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'Affluenza': Just the latest way to shirk responsibility [Commentary]

HomicideCourts and the JudiciaryDrunk DrivingAssassinations

The story is causing national outrage: In Texas, a drunk driving 16-year-old named Ethan Couch (who had a blood alcohol level three times the legal limit for an adult) killed four people and seriously injured two others with his Ford F-350 pickup truck. Mr. Couch pleaded guilty to four counts of intoxication manslaughter and was sentenced to 10 years probation and treatment by State District Judge Jean Boyd, who accepted the defense argument that the teen was suffering from "Affluenza." The make-shift diagnosis alleges Mr. Couch was a victim of the wealthy surroundings in which he was raised and therefore was unable to discern right from wrong.

The absurd verdict, exculpating Mr. Couch for his unconscionably irresponsible actions, has appalled a wide swath of Americans. Some focus on the judge's willingness to excuse such reckless behavior, others on the fact that a person is not being held accountable for the terrible consequences of drunk driving because of his wealth.

What few seem to realize is that the criminal justice system is full of seemingly inane exculpatory elements, and they are used prolifically. In felony cases throughout the country, one mitigating factor is the consideration of whether a crime was committed by a person suffering from "extreme mental or emotional disorder."

The entirety of insanity pleas — or "not criminally responsible" pleas, as they're called in Maryland —is an opportunity to escape responsibility.

Defenders of the insanity plea typically argue that only one quarter of 1 percent of those facing criminal charges successfully so plead, but that translates into thousands of cases of Couch-like evasions of punishment.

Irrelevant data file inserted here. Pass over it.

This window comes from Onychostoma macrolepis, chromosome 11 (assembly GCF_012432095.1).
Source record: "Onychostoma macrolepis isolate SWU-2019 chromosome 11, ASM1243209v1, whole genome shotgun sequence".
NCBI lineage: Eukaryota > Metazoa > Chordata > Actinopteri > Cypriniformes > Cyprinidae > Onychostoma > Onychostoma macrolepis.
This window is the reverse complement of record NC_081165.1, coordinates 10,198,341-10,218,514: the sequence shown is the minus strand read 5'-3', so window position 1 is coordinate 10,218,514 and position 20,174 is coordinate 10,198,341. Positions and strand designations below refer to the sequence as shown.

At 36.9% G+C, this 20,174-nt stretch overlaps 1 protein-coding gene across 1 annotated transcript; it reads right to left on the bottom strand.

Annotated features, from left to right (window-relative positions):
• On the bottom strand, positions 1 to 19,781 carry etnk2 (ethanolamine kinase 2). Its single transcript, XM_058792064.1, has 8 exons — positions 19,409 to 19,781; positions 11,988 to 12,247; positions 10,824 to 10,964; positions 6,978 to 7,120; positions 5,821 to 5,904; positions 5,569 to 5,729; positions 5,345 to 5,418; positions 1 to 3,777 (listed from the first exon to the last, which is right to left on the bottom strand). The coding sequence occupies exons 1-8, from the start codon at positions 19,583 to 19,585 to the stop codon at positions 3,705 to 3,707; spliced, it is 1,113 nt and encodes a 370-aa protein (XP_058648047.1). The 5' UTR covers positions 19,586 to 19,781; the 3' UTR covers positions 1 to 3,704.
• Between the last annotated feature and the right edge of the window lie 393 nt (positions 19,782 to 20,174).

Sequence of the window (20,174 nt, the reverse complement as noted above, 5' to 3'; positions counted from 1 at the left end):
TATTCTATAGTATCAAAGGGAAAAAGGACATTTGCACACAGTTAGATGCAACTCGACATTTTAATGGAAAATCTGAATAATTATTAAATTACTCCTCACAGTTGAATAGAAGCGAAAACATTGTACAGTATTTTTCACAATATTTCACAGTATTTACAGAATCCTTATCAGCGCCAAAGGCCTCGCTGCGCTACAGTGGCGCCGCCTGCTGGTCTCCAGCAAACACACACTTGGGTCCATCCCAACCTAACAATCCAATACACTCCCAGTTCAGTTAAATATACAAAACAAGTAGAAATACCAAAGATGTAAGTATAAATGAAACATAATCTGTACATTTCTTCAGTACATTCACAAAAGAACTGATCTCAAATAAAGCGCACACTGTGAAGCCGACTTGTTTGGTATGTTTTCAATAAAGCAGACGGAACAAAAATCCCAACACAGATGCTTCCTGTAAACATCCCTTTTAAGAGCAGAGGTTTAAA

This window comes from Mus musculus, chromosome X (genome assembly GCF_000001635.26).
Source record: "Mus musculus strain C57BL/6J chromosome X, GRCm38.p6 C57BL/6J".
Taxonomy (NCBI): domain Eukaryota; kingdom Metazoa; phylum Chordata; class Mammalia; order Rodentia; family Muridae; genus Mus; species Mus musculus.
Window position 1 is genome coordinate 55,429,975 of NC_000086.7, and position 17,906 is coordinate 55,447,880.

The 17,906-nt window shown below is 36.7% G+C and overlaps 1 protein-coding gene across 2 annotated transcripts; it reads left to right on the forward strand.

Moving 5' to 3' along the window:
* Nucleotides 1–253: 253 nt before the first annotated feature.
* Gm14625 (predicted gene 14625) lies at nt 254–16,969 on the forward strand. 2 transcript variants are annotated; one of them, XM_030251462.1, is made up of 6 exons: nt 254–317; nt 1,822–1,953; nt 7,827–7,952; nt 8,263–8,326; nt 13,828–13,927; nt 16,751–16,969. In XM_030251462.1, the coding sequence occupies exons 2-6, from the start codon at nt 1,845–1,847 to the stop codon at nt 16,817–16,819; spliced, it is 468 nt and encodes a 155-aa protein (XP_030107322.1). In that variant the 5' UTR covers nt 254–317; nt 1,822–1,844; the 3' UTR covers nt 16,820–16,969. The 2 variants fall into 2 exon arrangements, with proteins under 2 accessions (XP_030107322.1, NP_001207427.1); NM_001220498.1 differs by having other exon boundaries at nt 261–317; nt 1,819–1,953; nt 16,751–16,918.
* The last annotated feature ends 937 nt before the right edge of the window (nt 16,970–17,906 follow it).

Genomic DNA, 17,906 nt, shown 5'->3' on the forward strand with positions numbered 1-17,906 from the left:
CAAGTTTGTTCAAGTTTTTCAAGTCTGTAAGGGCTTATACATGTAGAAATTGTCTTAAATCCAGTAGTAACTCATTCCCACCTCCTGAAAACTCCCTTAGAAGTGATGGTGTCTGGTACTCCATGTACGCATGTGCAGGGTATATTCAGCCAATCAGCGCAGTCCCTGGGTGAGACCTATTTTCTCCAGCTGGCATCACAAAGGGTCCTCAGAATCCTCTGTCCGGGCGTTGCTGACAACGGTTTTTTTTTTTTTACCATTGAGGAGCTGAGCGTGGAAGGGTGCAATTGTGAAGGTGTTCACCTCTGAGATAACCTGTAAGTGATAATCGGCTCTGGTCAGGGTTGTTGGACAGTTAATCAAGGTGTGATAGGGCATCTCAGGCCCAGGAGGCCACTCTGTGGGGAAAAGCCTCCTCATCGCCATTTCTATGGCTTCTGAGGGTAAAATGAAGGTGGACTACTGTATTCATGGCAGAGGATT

In 1997, a colleague and I interviewed Karl and Carol Reichardt, the parents of Kevin E. Reichardt, a sophomore at the University of North Carolina in Chapel Hill who, two years earlier, had been shot and killed while simply riding his bike back from class. Wendell Williamson, his killer, was charged with murder and other crimes, but was found not guilty by reason of insanity. The defense argued that he was beset by "delusions," and one of the testifying mental health experts said her conclusion regarding Williamson's mental state was her "best guess."

In 1993, Elizabeth Maren Hutson, while innocently riding her bike in the Mount Pleasant neighborhood of Washington, D.C., was shot dead by the so-called "Shotgun Killer." He was found not guilty by reason of insanity, despite evidence that he carefully had planned to evade detection in this and other slayings.

You might say that these are only two cases and that they affect few people. But they are not so infrequent, and they affect the integrity of the criminal justice system. Moreover, when large numbers of people become outraged, such as by the successful insanity plea of John Hinckley in the attempted assassination of Ronald Reagan, it can affect for a time the plea itself. As a result of that case, pleading insanity in the federal court system is no longer granted a presumption that must be overcome by the prosecution.

The appalling post-mortems in the Couch case by the defense's "expert witness," psychologist Dick Miller — in an interview with CNN's Anderson Cooper, he first refused to acknowledge and then proceeded to agree that Mr. Couch had indeed "killed" four people — may have a temporary effect on the successful use of psychological mitigating factors nationwide. Mr. Miller conceded clumsily, and without realizing that he was inculpating the drunken driver, that "we used to call these people 'spoiled brats'" and that he "made the recommendation for [Mr. Couch's] interests."

The real villain in the Texan car-killing legal scandal is primarily State District Judge Boyd, who to this date has not explained her decision, nor could she. If enough people finally get angered, the freedom of irresponsible people to wreak havoc and/or end others' lives without being held legally responsible may be at least attenuated for a period of time.

Richard Vatz is a professor at Towson University, the psychology editor of USA Today Magazine and an editor of Current Psychology. His email is rvatz@towson.edu.


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Copyright © 2014, The Baltimore Sun
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